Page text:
'I fear my pupils may die in the pit toilets'
The North West has a school infrastructure backlog that would cost the state more than R3bn to address.
The province needs to build 1,420 classrooms, 898 libraries and 1,055 laboratories, which will cost about R1.6bn.
Hundreds of grade R structures and computer laboratories also need to be built, at a cost of about R1.7bn.
Documents tabled at a sitting of parliament's portfolio committee on basic education this week detail the infrastructure backlog.
The estimated R3.3bn to address the backlog does not include other urgent requirements for schools in the province to comply with infrastructure norms. To conform to national standards, 687 nutrition centres and 671 administration blocks need to be built at schools.
There are also 939 schools without sporting facilities, 104 with "partial inappropriate structures", and 154 without proper sanitation.The 154 schools - 119 primary and 35 secondary schools - still use pit toilets and may have to do so for another two years.
A principal at a school in the Bojanala district, who asked to remain anonymous for fear of reprisals, told the Sunday Times that he fears the infrastructure backlog may have dire consequences.
"We have been battling with this sort of thing for many years and there has been no development at our school even though we have submitted many motivations to the department to help us. As a teacher and a principal, it is a constant fear that one day one of my learners will become a statistic after dying in the pit toilets," he said.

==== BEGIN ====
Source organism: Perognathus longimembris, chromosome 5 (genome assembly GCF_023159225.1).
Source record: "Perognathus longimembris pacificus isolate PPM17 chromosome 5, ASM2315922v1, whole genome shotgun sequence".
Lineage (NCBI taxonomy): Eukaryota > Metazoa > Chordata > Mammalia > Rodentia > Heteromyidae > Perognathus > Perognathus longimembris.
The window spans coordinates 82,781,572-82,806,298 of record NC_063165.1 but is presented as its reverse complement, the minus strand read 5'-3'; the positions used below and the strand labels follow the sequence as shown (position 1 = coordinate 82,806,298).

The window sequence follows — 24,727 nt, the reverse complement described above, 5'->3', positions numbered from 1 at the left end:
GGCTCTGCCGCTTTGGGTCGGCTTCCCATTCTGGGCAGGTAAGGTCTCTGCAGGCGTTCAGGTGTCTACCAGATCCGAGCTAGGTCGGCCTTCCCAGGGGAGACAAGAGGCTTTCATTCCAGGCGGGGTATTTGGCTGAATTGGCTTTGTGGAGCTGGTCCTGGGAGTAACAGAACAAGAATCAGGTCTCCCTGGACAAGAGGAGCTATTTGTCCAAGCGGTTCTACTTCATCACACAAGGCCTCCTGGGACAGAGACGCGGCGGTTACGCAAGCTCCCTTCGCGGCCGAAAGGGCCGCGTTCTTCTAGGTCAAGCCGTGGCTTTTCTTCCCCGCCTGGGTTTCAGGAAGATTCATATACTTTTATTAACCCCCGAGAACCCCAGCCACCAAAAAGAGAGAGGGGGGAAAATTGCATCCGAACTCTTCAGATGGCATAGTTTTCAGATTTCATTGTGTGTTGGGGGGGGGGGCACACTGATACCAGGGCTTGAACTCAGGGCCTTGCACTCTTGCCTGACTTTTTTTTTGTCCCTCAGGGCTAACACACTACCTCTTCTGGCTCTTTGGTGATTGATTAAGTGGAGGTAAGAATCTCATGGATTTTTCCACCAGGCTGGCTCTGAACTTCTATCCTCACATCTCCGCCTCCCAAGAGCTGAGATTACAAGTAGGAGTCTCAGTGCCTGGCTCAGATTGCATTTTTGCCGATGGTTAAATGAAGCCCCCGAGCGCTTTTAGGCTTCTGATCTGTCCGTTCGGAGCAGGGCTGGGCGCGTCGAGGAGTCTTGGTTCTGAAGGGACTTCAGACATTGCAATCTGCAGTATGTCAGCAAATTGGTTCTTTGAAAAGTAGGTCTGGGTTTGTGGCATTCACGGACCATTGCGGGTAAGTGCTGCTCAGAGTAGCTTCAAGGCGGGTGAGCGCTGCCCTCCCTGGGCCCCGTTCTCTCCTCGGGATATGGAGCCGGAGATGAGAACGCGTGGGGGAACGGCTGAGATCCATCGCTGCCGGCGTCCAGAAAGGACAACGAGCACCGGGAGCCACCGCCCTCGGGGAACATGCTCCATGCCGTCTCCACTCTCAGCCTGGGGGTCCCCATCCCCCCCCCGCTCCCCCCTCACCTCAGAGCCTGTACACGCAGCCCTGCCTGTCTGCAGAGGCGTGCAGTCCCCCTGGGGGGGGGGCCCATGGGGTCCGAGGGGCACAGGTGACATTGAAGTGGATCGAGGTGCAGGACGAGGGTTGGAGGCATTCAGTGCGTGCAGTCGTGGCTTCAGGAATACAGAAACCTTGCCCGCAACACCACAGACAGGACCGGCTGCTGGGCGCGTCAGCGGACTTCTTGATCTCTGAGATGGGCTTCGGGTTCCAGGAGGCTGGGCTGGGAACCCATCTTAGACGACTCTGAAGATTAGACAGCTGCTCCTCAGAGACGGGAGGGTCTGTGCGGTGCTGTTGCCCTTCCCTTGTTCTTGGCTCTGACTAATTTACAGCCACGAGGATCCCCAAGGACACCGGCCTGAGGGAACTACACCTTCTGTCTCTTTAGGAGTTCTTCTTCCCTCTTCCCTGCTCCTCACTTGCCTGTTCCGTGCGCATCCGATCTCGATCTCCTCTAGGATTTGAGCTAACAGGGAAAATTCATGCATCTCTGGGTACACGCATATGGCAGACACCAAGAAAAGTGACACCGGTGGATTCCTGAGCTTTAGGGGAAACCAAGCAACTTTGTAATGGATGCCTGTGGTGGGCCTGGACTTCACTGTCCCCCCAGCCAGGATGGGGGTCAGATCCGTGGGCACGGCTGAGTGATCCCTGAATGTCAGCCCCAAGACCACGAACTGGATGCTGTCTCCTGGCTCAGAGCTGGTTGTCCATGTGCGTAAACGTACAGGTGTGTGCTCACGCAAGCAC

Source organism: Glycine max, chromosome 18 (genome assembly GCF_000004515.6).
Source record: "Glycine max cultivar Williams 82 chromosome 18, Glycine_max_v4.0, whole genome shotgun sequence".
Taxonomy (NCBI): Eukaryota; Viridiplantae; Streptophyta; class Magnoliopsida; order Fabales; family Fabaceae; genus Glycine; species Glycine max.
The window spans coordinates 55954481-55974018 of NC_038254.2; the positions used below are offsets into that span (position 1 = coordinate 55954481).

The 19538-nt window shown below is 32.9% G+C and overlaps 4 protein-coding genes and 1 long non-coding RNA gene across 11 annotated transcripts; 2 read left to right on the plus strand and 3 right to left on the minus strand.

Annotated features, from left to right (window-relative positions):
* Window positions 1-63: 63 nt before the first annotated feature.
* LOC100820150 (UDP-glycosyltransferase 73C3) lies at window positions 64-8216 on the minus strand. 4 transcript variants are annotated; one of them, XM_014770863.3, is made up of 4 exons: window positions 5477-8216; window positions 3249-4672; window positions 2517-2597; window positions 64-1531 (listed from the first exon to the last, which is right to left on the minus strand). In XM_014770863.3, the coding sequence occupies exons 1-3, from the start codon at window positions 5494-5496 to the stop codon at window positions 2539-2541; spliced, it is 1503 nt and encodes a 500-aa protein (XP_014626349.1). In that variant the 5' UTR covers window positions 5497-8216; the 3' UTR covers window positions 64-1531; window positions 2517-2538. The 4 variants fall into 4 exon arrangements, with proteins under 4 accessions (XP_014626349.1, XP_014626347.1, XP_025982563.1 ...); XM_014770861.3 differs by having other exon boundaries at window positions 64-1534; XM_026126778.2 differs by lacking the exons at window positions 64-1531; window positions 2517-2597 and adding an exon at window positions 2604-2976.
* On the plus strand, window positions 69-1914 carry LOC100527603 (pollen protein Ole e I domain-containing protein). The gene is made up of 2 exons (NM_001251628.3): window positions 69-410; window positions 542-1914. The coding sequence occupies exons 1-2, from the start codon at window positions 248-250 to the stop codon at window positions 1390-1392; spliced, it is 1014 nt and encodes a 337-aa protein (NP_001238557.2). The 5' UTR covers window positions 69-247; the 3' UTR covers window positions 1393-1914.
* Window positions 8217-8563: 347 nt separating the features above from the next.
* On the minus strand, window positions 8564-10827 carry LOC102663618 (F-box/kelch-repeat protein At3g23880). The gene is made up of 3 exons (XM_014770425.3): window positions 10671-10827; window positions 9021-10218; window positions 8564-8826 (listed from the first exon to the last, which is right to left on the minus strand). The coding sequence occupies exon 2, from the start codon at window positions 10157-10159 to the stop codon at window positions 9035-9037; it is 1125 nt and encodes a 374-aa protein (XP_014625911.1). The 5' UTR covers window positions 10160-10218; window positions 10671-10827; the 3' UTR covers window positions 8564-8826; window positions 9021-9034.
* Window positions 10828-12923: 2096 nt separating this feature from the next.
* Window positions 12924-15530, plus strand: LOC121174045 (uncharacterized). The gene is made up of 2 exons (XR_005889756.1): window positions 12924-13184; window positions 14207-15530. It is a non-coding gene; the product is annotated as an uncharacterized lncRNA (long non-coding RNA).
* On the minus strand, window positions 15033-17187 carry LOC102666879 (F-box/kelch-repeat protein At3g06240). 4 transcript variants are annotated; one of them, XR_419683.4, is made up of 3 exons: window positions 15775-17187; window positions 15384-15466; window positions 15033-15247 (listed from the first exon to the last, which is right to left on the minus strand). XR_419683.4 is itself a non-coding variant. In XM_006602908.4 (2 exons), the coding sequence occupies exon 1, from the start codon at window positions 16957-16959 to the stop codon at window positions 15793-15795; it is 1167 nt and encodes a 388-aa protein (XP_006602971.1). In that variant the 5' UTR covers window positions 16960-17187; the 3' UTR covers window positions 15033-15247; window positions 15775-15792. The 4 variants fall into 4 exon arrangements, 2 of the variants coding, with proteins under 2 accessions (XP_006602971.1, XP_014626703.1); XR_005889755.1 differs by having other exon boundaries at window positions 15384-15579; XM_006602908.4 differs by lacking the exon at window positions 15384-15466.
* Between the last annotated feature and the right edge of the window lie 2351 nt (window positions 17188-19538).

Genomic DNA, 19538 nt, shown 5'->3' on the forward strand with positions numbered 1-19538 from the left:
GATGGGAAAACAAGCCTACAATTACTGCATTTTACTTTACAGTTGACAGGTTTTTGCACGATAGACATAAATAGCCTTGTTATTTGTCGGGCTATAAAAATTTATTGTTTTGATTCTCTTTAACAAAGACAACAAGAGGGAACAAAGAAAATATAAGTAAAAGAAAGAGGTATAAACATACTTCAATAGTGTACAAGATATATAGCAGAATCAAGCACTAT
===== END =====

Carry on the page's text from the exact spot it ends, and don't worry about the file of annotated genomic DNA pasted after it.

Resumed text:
In March, five-year-old Lumka Mketwa drowned in a pit toilet at her school in the Eastern Cape. The same happened to Michael Komape, also five, in 2014 in Limpopo.
The principal added: "We are now being told that there is a delay with getting textbooks for next year. We have some classes where there are more than 50 pupils. Some schools in the area even teach under the trees. This is happening in 2018. The infrastructure is bad; how can we teach when you are concerned the roof might fall on you? We don't know when this fear will end."
In a press statement this week, the portfolio committee said technology should be used to ensure that ablution facilities are constructed at a fraction of the current cost.